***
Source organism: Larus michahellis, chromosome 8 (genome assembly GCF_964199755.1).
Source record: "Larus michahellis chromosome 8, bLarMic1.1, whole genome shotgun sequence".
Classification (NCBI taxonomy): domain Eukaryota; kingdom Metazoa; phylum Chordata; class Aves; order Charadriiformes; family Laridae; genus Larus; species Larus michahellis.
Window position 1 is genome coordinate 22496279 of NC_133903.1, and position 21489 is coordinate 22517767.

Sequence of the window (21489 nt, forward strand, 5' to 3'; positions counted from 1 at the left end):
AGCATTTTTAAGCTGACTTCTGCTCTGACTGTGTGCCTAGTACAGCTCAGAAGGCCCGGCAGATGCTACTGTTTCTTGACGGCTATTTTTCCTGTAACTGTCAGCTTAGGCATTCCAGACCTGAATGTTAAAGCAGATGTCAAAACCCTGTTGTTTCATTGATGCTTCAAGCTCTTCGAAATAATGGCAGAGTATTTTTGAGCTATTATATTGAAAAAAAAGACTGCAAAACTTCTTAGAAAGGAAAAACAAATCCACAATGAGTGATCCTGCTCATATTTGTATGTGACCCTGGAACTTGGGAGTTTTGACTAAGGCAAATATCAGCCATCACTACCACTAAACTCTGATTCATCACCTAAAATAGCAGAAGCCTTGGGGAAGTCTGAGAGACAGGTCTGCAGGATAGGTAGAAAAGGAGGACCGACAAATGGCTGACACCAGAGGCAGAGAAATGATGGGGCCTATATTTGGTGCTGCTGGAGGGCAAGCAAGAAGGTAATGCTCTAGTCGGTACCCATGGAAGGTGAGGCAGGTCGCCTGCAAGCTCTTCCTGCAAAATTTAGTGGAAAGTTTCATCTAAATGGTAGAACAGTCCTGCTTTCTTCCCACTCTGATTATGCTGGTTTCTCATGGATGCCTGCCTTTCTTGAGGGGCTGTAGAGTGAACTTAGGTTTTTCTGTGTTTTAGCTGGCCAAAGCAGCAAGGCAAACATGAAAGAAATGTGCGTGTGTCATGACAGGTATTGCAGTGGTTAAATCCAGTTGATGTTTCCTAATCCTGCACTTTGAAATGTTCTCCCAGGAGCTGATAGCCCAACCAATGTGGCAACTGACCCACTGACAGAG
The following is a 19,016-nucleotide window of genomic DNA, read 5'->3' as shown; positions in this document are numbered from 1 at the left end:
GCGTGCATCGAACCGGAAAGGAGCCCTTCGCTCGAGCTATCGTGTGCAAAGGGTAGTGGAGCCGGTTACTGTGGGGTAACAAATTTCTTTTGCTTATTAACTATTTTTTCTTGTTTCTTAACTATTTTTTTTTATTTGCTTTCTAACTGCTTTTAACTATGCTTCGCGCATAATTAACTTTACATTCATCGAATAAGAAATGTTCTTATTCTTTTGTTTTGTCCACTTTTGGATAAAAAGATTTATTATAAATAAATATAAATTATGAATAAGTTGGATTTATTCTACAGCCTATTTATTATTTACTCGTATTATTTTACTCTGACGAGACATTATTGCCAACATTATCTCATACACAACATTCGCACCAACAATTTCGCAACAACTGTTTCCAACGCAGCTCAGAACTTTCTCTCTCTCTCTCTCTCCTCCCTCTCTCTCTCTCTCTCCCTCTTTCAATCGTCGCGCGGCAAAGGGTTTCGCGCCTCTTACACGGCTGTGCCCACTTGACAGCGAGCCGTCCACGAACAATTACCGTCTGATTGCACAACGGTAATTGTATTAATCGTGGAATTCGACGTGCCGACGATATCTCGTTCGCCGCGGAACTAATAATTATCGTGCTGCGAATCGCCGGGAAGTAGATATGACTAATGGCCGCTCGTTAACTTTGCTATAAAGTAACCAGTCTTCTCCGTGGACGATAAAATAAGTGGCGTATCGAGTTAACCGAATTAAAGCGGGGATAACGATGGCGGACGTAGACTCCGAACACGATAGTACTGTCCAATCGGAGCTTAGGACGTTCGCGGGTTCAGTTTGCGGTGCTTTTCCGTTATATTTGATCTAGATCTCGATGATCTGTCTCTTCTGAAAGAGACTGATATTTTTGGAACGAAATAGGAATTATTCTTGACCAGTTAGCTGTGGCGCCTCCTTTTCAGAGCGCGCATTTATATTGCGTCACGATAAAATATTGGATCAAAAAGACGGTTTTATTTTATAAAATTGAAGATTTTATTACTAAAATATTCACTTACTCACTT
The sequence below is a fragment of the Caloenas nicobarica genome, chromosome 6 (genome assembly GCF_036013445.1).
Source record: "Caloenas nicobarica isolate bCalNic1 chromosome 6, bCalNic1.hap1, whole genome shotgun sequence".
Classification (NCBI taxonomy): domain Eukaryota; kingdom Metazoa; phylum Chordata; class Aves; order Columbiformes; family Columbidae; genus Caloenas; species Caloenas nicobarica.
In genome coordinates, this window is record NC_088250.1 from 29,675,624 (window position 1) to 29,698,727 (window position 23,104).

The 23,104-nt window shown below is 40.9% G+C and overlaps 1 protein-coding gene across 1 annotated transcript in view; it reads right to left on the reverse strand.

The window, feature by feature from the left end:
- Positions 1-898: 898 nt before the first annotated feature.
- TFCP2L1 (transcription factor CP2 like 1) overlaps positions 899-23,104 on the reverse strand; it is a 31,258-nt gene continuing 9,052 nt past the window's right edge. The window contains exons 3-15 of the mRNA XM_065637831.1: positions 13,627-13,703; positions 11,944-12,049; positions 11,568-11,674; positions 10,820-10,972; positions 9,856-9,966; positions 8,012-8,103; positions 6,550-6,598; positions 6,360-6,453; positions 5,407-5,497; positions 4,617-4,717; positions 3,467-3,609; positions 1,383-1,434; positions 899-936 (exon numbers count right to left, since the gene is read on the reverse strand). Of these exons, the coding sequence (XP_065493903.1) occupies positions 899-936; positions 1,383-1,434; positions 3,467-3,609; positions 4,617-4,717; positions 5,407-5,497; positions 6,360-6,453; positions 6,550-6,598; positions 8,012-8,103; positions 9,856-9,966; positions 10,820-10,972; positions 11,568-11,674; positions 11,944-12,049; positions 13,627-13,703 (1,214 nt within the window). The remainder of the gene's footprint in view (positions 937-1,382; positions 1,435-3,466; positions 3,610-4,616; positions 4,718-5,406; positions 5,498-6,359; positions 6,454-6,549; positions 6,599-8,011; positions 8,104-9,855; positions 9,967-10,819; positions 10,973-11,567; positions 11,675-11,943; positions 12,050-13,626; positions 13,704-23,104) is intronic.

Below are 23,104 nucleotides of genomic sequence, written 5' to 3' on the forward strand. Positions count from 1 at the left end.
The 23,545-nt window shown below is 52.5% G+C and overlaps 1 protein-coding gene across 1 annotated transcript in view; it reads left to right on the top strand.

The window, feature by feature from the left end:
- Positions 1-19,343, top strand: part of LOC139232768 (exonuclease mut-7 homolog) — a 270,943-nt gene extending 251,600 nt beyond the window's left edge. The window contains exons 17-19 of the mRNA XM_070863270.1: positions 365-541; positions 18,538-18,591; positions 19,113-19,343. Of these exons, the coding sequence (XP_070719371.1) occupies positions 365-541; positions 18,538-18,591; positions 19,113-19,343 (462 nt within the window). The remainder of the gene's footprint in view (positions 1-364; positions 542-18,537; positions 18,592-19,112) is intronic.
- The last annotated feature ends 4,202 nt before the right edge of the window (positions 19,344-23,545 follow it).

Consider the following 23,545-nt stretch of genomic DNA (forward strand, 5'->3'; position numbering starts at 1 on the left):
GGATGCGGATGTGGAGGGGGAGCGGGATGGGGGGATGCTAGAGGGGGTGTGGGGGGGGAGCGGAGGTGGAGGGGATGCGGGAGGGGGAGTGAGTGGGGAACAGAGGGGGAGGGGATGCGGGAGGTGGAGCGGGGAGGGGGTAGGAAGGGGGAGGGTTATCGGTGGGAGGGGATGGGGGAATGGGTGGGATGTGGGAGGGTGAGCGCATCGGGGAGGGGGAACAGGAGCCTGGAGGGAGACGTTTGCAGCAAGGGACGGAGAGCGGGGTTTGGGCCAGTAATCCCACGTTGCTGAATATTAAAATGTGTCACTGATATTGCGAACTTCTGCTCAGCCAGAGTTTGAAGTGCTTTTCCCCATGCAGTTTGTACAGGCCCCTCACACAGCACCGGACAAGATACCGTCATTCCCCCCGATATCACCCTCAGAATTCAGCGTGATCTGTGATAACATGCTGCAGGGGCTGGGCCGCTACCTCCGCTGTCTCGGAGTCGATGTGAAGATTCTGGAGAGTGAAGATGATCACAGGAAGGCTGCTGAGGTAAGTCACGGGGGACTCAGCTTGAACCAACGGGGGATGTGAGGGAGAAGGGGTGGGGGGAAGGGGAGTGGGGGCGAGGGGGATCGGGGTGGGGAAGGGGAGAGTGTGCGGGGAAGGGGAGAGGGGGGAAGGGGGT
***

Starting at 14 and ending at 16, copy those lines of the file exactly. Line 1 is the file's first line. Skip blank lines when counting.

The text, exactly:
The window, feature by feature from the left end:
- Positions 1-898: 898 nt before the first annotated feature.
- TFCP2L1 (transcription factor CP2 like 1) overlaps positions 899-23,104 on the reverse strand; it is a 31,258-nt gene continuing 9,052 nt past the window's right edge. The window contains exons 3-15 of the mRNA XM_065637831.1: positions 13,627-13,703; positions 11,944-12,049; positions 11,568-11,674; positions 10,820-10,972; positions 9,856-9,966; positions 8,012-8,103; positions 6,550-6,598; positions 6,360-6,453; positions 5,407-5,497; positions 4,617-4,717; positions 3,467-3,609; positions 1,383-1,434; positions 899-936 (exon numbers count right to left, since the gene is read on the reverse strand). Of these exons, the coding sequence (XP_065493903.1) occupies positions 899-936; positions 1,383-1,434; positions 3,467-3,609; positions 4,617-4,717; positions 5,407-5,497; positions 6,360-6,453; positions 6,550-6,598; positions 8,012-8,103; positions 9,856-9,966; positions 10,820-10,972; positions 11,568-11,674; positions 11,944-12,049; positions 13,627-13,703 (1,214 nt within the window). The remainder of the gene's footprint in view (positions 937-1,382; positions 1,435-3,466; positions 3,610-4,616; positions 4,718-5,406; positions 5,498-6,359; positions 6,454-6,549; positions 6,599-8,011; positions 8,104-9,855; positions 9,967-10,819; positions 10,973-11,567; positions 11,675-11,943; positions 12,050-13,626; positions 13,704-23,104) is intronic.